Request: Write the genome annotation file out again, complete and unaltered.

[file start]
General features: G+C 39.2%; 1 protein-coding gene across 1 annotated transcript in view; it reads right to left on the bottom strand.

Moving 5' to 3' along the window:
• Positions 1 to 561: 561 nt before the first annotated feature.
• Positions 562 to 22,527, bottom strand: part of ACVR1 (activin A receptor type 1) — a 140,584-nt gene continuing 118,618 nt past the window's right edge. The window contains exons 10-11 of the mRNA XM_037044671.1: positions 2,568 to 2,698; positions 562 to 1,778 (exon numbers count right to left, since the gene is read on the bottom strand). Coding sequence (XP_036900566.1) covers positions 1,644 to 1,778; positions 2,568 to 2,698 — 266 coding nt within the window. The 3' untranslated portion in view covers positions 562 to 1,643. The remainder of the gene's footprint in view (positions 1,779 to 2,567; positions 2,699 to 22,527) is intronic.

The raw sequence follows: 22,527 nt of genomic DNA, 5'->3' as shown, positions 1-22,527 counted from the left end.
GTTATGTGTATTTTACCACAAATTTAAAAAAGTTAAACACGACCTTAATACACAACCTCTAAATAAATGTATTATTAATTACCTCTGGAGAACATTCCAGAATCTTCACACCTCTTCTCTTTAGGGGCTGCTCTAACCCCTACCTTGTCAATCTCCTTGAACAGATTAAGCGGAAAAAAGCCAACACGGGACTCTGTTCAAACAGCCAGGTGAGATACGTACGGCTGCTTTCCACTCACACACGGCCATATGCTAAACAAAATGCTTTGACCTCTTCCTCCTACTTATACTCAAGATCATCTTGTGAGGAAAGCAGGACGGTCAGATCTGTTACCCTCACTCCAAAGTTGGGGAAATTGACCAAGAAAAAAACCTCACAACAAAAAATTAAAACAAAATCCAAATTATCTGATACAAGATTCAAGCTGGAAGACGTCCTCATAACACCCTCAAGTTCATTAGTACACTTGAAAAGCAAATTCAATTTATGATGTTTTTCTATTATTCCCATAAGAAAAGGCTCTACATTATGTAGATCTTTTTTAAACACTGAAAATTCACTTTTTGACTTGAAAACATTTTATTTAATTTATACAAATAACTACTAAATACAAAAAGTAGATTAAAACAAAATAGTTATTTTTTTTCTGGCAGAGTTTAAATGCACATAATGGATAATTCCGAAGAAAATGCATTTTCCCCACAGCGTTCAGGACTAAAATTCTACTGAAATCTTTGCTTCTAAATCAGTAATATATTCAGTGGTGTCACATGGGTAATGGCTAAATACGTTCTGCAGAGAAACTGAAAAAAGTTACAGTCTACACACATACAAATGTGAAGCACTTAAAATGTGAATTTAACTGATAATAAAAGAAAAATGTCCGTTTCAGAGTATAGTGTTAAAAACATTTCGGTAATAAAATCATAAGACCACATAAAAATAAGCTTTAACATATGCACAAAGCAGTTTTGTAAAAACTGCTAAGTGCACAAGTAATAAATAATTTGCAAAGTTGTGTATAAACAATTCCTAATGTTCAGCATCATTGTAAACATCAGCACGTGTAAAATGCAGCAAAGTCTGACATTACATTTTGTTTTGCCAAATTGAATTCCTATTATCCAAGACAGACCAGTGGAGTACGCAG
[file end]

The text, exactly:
General features: G+C 39.2%; 1 protein-coding gene across 1 annotated transcript in view; it reads right to left on the bottom strand.

Moving 5' to 3' along the window:
• Positions 1 to 561: 561 nt before the first annotated feature.
• Positions 562 to 22,527, bottom strand: part of ACVR1 (activin A receptor type 1) — a 140,584-nt gene continuing 118,618 nt past the window's right edge. The window contains exons 10-11 of the mRNA XM_037044671.1: positions 2,568 to 2,698; positions 562 to 1,778 (exon numbers count right to left, since the gene is read on the bottom strand). Coding sequence (XP_036900566.1) covers positions 1,644 to 1,778; positions 2,568 to 2,698 — 266 coding nt within the window. The 3' untranslated portion in view covers positions 562 to 1,643. The remainder of the gene's footprint in view (positions 1,779 to 2,567; positions 2,699 to 22,527) is intronic.

The raw sequence follows: 22,527 nt of genomic DNA, 5'->3' as shown, positions 1-22,527 counted from the left end.
GTTATGTGTATTTTACCACAAATTTAAAAAAGTTAAACACGACCTTAATACACAACCTCTAAATAAATGTATTATTAATTACCTCTGGAGAACATTCCAGAATCTTCACACCTCTTCTCTTTAGGGGCTGCTCTAACCCCTACCTTGTCAATCTCCTTGAACAGATTAAGCGGAAAAAAGCCAACACGGGACTCTGTTCAAACAGCCAGGTGAGATACGTACGGCTGCTTTCCACTCACACACGGCCATATGCTAAACAAAATGCTTTGACCTCTTCCTCCTACTTATACTCAAGATCATCTTGTGAGGAAAGCAGGACGGTCAGATCTGTTACCCTCACTCCAAAGTTGGGGAAATTGACCAAGAAAAAAACCTCACAACAAAAAATTAAAACAAAATCCAAATTATCTGATACAAGATTCAAGCTGGAAGACGTCCTCATAACACCCTCAAGTTCATTAGTACACTTGAAAAGCAAATTCAATTTATGATGTTTTTCTATTATTCCCATAAGAAAAGGCTCTACATTATGTAGATCTTTTTTAAACACTGAAAATTCACTTTTTGACTTGAAAACATTTTATTTAATTTATACAAATAACTACTAAATACAAAAAGTAGATTAAAACAAAATAGTTATTTTTTTTCTGGCAGAGTTTAAATGCACATAATGGATAATTCCGAAGAAAATGCATTTTCCCCACAGCGTTCAGGACTAAAATTCTACTGAAATCTTTGCTTCTAAATCAGTAATATATTCAGTGGTGTCACATGGGTAATGGCTAAATACGTTCTGCAGAGAAACTGAAAAAAGTTACAGTCTACACACATACAAATGTGAAGCACTTAAAATGTGAATTTAACTGATAATAAAAGAAAAATGTCCGTTTCAGAGTATAGTGTTAAAAACATTTCGGTAATAAAATCATAAGACCACATAAAAATAAGCTTTAACATATGCACAAAGCAGTTTTGTAAAAACTGCTAAGTGCACAAGTAATAAATAATTTGCAAAGTTGTGTATAAACAATTCCTAATGTTCAGCATCATTGTAAACATCAGCACGTGTAAAATGCAGCAAAGTCTGACATTACATTTTGTTTTGCCAAATTGAATTCCTATTATCCAAGACAGACCAGTGGAGTACGCAG